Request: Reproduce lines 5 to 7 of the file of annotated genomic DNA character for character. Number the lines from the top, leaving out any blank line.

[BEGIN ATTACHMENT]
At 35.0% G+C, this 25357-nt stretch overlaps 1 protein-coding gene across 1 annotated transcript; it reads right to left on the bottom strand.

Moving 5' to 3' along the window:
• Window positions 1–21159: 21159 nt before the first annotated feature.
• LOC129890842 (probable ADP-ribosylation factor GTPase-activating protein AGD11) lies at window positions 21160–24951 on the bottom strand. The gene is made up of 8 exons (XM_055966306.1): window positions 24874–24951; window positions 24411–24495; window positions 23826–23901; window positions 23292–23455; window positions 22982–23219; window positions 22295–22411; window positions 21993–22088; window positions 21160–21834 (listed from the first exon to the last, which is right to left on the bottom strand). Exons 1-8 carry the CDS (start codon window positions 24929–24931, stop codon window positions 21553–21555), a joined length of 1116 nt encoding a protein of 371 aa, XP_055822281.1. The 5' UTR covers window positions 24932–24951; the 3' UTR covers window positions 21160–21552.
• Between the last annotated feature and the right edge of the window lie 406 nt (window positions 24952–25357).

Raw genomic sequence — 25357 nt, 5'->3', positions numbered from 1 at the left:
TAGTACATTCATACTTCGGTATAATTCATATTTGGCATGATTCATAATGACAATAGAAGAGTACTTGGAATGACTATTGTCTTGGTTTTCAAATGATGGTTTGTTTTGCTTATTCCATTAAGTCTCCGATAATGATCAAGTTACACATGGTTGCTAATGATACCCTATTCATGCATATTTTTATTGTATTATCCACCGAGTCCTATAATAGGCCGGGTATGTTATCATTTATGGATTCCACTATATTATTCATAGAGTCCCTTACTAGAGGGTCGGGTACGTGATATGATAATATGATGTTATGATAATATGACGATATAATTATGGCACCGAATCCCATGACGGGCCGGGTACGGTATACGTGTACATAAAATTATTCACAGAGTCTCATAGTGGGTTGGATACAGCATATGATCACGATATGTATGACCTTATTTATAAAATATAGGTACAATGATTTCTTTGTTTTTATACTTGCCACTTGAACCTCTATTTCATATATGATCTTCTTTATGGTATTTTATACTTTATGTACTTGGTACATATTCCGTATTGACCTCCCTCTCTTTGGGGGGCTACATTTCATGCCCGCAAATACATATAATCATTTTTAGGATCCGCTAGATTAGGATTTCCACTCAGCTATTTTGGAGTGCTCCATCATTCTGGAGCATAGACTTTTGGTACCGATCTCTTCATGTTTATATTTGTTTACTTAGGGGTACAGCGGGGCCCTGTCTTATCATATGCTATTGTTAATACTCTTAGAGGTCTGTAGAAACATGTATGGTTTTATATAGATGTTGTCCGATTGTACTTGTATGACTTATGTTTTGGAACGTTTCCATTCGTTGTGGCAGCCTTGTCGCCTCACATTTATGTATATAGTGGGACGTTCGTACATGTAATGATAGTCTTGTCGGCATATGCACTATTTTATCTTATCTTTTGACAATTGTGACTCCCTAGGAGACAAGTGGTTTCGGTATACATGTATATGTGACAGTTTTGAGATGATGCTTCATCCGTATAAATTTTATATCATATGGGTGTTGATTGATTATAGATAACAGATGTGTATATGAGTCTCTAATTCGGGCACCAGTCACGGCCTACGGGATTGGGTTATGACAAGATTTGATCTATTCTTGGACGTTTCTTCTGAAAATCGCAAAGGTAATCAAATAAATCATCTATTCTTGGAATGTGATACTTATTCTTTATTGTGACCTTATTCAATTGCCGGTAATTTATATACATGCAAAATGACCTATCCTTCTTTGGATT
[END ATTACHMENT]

• Between the last annotated feature and the right edge of the window lie 406 nt (window positions 24952–25357).

Raw genomic sequence — 25357 nt, 5'->3', positions numbered from 1 at the left:
TAGTACATTCATACTTCGGTATAATTCATATTTGGCATGATTCATAATGACAATAGAAGAGTACTTGGAATGACTATTGTCTTGGTTTTCAAATGATGGTTTGTTTTGCTTATTCCATTAAGTCTCCGATAATGATCAAGTTACACATGGTTGCTAATGATACCCTATTCATGCATATTTTTATTGTATTATCCACCGAGTCCTATAATAGGCCGGGTATGTTATCATTTATGGATTCCACTATATTATTCATAGAGTCCCTTACTAGAGGGTCGGGTACGTGATATGATAATATGATGTTATGATAATATGACGATATAATTATGGCACCGAATCCCATGACGGGCCGGGTACGGTATACGTGTACATAAAATTATTCACAGAGTCTCATAGTGGGTTGGATACAGCATATGATCACGATATGTATGACCTTATTTATAAAATATAGGTACAATGATTTCTTTGTTTTTATACTTGCCACTTGAACCTCTATTTCATATATGATCTTCTTTATGGTATTTTATACTTTATGTACTTGGTACATATTCCGTATTGACCTCCCTCTCTTTGGGGGGCTACATTTCATGCCCGCAAATACATATAATCATTTTTAGGATCCGCTAGATTAGGATTTCCACTCAGCTATTTTGGAGTGCTCCATCATTCTGGAGCATAGACTTTTGGTACCGATCTCTTCATGTTTATATTTGTTTACTTAGGGGTACAGCGGGGCCCTGTCTTATCATATGCTATTGTTAATACTCTTAGAGGTCTGTAGAAACATGTATGGTTTTATATAGATGTTGTCCGATTGTACTTGTATGACTTATGTTTTGGAACGTTTCCATTCGTTGTGGCAGCCTTGTCGCCTCACATTTATGTATATAGTGGGACGTTCGTACATGTAATGATAGTCTTGTCGGCATATGCACTATTTTATCTTATCTTTTGACAATTGTGACTCCCTAGGAGACAAGTGGTTTCGGTATACATGTATATGTGACAGTTTTGAGATGATGCTTCATCCGTATAAATTTTATATCATATGGGTGTTGATTGATTATAGATAACAGATGTGTATATGAGTCTCTAATTCGGGCACCAGTCACGGCCTACGGGATTGGGTTATGACAAGATTTGATCTATTCTTGGACGTTTCTTCTGAAAATCGCAAAGGTAATCAAATAAATCATCTATTCTTGGAATGTGATACTTATTCTTTATTGTGACCTTATTCAATTGCCGGTAATTTATATACATGCAAAATGACCTATCCTTCTTTGGATT